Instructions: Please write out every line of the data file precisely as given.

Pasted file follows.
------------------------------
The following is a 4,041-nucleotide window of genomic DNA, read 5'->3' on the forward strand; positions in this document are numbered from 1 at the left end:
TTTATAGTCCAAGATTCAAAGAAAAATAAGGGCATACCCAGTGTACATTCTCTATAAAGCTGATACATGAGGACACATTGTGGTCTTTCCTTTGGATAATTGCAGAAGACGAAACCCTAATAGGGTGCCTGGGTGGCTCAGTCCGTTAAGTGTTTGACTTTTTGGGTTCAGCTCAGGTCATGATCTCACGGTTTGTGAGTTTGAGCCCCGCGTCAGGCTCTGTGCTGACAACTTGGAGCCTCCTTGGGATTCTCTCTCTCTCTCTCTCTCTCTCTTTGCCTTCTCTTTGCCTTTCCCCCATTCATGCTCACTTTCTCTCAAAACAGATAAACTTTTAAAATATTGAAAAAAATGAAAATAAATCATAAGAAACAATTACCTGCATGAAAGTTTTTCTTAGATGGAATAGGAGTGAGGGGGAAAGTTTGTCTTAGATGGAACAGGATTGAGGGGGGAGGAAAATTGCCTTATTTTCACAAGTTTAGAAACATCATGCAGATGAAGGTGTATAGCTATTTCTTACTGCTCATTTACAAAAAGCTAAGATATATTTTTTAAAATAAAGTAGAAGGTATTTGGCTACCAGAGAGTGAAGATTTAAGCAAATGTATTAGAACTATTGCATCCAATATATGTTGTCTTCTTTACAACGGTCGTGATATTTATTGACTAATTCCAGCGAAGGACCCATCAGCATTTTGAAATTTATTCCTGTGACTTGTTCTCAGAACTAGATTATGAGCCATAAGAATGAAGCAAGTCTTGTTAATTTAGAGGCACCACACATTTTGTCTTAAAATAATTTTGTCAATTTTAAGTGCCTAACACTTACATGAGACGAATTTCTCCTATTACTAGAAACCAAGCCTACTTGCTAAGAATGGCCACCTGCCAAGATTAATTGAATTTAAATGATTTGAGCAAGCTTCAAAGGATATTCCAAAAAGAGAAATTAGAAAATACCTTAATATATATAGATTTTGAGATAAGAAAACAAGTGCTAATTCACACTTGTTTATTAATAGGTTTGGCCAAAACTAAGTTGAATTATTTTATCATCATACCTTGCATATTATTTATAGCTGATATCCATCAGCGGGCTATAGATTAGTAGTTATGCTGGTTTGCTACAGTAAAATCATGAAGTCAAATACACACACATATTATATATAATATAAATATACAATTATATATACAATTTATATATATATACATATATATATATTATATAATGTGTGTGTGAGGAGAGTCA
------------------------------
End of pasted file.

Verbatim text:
The following is a 4,041-nucleotide window of genomic DNA, read 5'->3' on the forward strand; positions in this document are numbered from 1 at the left end:
TTTATAGTCCAAGATTCAAAGAAAAATAAGGGCATACCCAGTGTACATTCTCTATAAAGCTGATACATGAGGACACATTGTGGTCTTTCCTTTGGATAATTGCAGAAGACGAAACCCTAATAGGGTGCCTGGGTGGCTCAGTCCGTTAAGTGTTTGACTTTTTGGGTTCAGCTCAGGTCATGATCTCACGGTTTGTGAGTTTGAGCCCCGCGTCAGGCTCTGTGCTGACAACTTGGAGCCTCCTTGGGATTCTCTCTCTCTCTCTCTCTCTCTCTTTGCCTTCTCTTTGCCTTTCCCCCATTCATGCTCACTTTCTCTCAAAACAGATAAACTTTTAAAATATTGAAAAAAATGAAAATAAATCATAAGAAACAATTACCTGCATGAAAGTTTTTCTTAGATGGAATAGGAGTGAGGGGGAAAGTTTGTCTTAGATGGAACAGGATTGAGGGGGGAGGAAAATTGCCTTATTTTCACAAGTTTAGAAACATCATGCAGATGAAGGTGTATAGCTATTTCTTACTGCTCATTTACAAAAAGCTAAGATATATTTTTTAAAATAAAGTAGAAGGTATTTGGCTACCAGAGAGTGAAGATTTAAGCAAATGTATTAGAACTATTGCATCCAATATATGTTGTCTTCTTTACAACGGTCGTGATATTTATTGACTAATTCCAGCGAAGGACCCATCAGCATTTTGAAATTTATTCCTGTGACTTGTTCTCAGAACTAGATTATGAGCCATAAGAATGAAGCAAGTCTTGTTAATTTAGAGGCACCACACATTTTGTCTTAAAATAATTTTGTCAATTTTAAGTGCCTAACACTTACATGAGACGAATTTCTCCTATTACTAGAAACCAAGCCTACTTGCTAAGAATGGCCACCTGCCAAGATTAATTGAATTTAAATGATTTGAGCAAGCTTCAAAGGATATTCCAAAAAGAGAAATTAGAAAATACCTTAATATATATAGATTTTGAGATAAGAAAACAAGTGCTAATTCACACTTGTTTATTAATAGGTTTGGCCAAAACTAAGTTGAATTATTTTATCATCATACCTTGCATATTATTTATAGCTGATATCCATCAGCGGGCTATAGATTAGTAGTTATGCTGGTTTGCTACAGTAAAATCATGAAGTCAAATACACACACATATTATATATAATATAAATATACAATTATATATACAATTTATATATATATACATATATATATATTATATAATGTGTGTGTGAGGAGAGTCA